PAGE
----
Note that my thinking about the tax has changed. At first (2007), I thought of it as just a DC thing.

Now, ideally, all of the members of the WMATA Compact would participate. For one, then the suburbs can't use it as a way to recruit against DC for businesses. (This is a problem in Philadelphia, which has a wage tax, and the other jurisdictions don't.)

And I wouldn't argue that the jurisdictions would have to exclusively use the funds for transit. They could fund other transportation projects as well.

At 8:49 AM, Anonymous charlie said...

Well, people want a dedicated funding stream so they can raise bonds on that money.

And yes, DC w/o the federal goverment could not do that.

In a perfect world, the federal payment would include an addition that could correspond that a payroll tax on employers.

Unclear also whether you could hit the WB/IMF and international diplomats -- although they don't show up they are the 3rd largest class of employees in DC.

They bring a lot of benefits -- spending, property tax when they buy, and ambience -- but prevent the city-state from accessing their income and CRE.

At 10:14 AM, Anonymous Steve Strauss said...


You seem to take as a given that WMATA is operating as efficiently as possible. If you review the quarterly performance reports you can see that most lines fail to meet the Board-adopted minimum loading guidelines. This indicates that taxpayers and WMATA riders are paying extra to provide capacity that is underutilized at many times of the day.

At 10:31 AM, Anonymous Anonymous said...

FWIW WMATA was founded in 1967, not 1976, although the first subway segment was built in 1976.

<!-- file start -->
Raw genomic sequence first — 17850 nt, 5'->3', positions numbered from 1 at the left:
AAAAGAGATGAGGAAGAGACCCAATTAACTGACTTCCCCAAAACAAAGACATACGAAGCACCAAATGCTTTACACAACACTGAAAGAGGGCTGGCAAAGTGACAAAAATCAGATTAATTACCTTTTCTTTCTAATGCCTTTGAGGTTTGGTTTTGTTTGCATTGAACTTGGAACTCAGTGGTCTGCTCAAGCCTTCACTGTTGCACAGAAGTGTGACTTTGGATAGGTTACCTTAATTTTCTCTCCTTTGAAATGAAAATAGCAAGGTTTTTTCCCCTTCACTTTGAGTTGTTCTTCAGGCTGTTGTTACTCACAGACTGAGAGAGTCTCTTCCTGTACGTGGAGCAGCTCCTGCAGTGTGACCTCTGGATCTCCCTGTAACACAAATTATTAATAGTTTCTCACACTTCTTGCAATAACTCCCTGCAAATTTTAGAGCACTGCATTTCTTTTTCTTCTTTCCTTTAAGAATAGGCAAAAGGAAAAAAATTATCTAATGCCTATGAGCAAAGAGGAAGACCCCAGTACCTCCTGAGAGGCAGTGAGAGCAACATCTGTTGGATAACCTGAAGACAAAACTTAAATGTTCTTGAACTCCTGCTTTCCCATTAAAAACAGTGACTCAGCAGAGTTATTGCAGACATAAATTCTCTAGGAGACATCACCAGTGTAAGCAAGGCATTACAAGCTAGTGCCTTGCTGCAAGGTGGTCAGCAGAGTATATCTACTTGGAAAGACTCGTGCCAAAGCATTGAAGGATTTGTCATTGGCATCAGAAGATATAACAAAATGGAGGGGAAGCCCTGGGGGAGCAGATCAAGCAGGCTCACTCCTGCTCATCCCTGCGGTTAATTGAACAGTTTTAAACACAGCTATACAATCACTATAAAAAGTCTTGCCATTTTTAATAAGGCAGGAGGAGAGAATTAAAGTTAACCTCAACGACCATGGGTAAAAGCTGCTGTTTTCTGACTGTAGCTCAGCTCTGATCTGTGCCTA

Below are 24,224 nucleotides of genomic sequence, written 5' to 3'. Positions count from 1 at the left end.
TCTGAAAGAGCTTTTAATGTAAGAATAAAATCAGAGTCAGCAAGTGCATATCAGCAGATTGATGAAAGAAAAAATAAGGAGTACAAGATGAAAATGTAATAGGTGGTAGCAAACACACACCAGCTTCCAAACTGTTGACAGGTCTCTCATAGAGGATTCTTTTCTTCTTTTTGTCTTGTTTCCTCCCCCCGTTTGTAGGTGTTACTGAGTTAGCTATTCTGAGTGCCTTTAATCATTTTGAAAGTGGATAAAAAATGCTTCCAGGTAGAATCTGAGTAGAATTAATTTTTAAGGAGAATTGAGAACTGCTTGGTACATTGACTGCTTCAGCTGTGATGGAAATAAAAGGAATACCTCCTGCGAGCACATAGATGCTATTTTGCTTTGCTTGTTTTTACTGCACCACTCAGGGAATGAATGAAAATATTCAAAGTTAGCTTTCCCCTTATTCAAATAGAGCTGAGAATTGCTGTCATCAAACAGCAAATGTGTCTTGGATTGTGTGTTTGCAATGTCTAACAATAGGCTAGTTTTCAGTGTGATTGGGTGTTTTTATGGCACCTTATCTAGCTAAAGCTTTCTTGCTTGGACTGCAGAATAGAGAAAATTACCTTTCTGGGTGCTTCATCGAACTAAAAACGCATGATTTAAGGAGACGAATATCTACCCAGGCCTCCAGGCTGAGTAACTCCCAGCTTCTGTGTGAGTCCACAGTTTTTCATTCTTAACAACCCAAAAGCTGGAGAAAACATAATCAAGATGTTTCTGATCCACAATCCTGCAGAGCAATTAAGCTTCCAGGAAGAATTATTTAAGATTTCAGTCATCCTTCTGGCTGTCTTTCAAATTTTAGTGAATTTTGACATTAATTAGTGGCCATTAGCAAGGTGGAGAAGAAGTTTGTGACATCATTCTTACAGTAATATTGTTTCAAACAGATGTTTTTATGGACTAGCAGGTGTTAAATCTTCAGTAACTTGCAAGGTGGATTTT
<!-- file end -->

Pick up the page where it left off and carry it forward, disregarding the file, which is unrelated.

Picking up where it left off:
@Steve Strauss That may be true however you can't separate fares and fare policy from demand. Some might argue that--especially with a declining federal tax benefit and low gas prices--that Metrorail fares are too high when compared with the cost of driving. In addition to the region having a conversation about how we pay for transit and transportation in general, it would be a good time for WMATA to take a long look at ways to strategically reduce costs over the long term. Future labor agreements, and other cost containment measures should all be on the table.

At 2:07 PM, Anonymous Richard Layman said...

Anon -- I meant "anniversary of the opening of Metrorail" which is what I said in the cited post.

Obviously, WMATA was created to construct and operate the Metrorail system, and operation followed construction.

At 2:08 PM, Anonymous Richard Layman said...

Charlie -- urgh. I absolutely forgot about the international organizations, which are likely exempted from all taxes, at least on non-nationals.

At 2:15 PM, Anonymous Richard Layman said...

Steve S. -- I don't presume that WMATA is fully efficient... but my blog entries tend to be overlong as it is.

In my "metropolitan mass transit planning" presentation, which I gave at U Delaware in 2010 (and is linked in the blog), I argued that (1) a metropolitan area, presumably the MPO, should be the mass transit planner, (2) not the operator, in our area, WMATA is the main transit planner by default and the MPO clearly is deficient*, (3) the mass transit plan should set standards/metrics for network breadth, depth, LOS, and LOQ and (4) contract with various operators to provide service on that basis.

As you know, that's not how we do it. The gaps in how we do it led me to come up with this alternative framework.

That being said, network breadth and depth parameters can justify some service being provided that is undercapacity.

Plus, another point in the presentation also is that if you set those 4 parameters as part of the metropolitan transit plan, then the transit operators are in the position of being able to ask for more money when revenues don't cover expenses for the desired service footprint.